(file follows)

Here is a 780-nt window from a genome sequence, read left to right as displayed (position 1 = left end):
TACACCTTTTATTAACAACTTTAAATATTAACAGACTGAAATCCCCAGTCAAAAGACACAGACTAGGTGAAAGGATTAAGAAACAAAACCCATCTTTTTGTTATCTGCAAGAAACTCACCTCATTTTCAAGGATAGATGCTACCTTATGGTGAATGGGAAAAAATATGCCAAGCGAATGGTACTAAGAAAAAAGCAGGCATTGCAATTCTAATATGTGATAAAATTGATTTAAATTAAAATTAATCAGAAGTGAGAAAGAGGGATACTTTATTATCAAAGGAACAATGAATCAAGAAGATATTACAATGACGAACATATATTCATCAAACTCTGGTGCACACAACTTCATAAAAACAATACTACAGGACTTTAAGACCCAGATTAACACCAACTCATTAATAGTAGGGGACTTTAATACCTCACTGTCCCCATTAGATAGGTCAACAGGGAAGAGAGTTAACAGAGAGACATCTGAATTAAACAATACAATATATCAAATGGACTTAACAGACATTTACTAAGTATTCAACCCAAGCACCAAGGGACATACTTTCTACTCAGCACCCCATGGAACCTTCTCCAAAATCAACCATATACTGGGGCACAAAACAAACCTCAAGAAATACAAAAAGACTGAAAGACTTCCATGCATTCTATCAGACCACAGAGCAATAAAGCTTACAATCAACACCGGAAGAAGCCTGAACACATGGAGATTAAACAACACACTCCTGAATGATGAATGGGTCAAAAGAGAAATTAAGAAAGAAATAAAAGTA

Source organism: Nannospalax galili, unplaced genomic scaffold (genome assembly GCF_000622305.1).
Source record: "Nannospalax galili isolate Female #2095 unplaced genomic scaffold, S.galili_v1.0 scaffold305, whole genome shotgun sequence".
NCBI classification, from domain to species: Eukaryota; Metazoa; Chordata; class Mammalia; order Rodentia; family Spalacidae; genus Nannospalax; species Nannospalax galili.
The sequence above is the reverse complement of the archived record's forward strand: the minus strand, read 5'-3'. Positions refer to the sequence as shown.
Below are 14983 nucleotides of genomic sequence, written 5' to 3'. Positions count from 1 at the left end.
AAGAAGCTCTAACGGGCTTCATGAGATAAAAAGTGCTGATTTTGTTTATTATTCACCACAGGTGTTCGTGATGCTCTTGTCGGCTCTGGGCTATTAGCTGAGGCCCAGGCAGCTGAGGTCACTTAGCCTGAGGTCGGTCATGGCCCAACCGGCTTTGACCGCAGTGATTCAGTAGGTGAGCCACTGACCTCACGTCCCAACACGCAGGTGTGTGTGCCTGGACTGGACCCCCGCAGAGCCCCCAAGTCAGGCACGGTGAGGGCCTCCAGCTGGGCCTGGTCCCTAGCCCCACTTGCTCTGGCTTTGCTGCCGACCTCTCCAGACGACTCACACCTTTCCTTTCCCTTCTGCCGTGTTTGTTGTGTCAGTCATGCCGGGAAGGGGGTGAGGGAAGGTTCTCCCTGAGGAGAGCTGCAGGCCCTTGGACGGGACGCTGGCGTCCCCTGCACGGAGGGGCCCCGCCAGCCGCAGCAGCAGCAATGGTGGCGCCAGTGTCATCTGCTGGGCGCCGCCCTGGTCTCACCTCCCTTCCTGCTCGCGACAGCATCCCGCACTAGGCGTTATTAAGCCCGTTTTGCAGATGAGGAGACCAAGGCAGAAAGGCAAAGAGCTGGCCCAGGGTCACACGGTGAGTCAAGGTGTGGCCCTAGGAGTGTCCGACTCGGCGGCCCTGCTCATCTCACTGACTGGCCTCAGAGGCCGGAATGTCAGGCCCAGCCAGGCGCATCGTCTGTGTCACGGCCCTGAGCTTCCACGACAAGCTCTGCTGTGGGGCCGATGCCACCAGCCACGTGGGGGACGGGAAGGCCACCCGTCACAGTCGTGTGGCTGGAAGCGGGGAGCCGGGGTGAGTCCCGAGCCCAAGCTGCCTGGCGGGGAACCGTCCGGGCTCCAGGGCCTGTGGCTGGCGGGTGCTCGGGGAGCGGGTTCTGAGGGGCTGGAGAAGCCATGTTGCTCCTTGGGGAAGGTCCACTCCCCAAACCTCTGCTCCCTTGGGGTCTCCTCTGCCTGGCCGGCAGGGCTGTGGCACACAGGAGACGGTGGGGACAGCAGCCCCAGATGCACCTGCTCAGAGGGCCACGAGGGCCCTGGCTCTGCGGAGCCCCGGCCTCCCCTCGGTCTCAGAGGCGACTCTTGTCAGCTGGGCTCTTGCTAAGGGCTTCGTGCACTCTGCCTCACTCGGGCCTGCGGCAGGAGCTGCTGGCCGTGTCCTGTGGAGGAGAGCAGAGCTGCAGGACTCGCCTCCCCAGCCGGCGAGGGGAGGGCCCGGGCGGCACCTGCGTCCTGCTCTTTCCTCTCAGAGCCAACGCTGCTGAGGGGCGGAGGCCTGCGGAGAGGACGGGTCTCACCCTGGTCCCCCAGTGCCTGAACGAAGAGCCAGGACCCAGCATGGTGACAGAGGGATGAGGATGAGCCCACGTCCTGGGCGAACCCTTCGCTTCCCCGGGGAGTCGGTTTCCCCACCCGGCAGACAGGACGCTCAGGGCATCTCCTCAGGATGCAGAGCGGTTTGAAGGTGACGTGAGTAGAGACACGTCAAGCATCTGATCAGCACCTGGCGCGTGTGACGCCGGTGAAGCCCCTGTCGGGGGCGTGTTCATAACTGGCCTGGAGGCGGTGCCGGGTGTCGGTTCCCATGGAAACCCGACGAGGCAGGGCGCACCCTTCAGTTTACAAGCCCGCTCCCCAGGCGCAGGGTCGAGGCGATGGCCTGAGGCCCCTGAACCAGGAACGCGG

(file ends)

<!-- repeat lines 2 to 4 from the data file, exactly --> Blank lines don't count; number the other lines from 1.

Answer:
TACACCTTTTATTAACAACTTTAAATATTAACAGACTGAAATCCCCAGTCAAAAGACACAGACTAGGTGAAAGGATTAAGAAACAAAACCCATCTTTTTGTTATCTGCAAGAAACTCACCTCATTTTCAAGGATAGATGCTACCTTATGGTGAATGGGAAAAAATATGCCAAGCGAATGGTACTAAGAAAAAAGCAGGCATTGCAATTCTAATATGTGATAAAATTGATTTAAATTAAAATTAATCAGAAGTGAGAAAGAGGGATACTTTATTATCAAAGGAACAATGAATCAAGAAGATATTACAATGACGAACATATATTCATCAAACTCTGGTGCACACAACTTCATAAAAACAATACTACAGGACTTTAAGACCCAGATTAACACCAACTCATTAATAGTAGGGGACTTTAATACCTCACTGTCCCCATTAGATAGGTCAACAGGGAAGAGAGTTAACAGAGAGACATCTGAATTAAACAATACAATATATCAAATGGACTTAACAGACATTTACTAAGTATTCAACCCAAGCACCAAGGGACATACTTTCTACTCAGCACCCCATGGAACCTTCTCCAAAATCAACCATATACTGGGGCACAAAACAAACCTCAAGAAATACAAAAAGACTGAAAGACTTCCATGCATTCTATCAGACCACAGAGCAATAAAGCTTACAATCAACACCGGAAGAAGCCTGAACACATGGAGATTAAACAACACACTCCTGAATGATGAATGGGTCAAAAGAGAAATTAAGAAAGAAATAAAAGTA

Source organism: Nannospalax galili, unplaced genomic scaffold (genome assembly GCF_000622305.1).
Source record: "Nannospalax galili isolate Female #2095 unplaced genomic scaffold, S.galili_v1.0 scaffold305, whole genome shotgun sequence".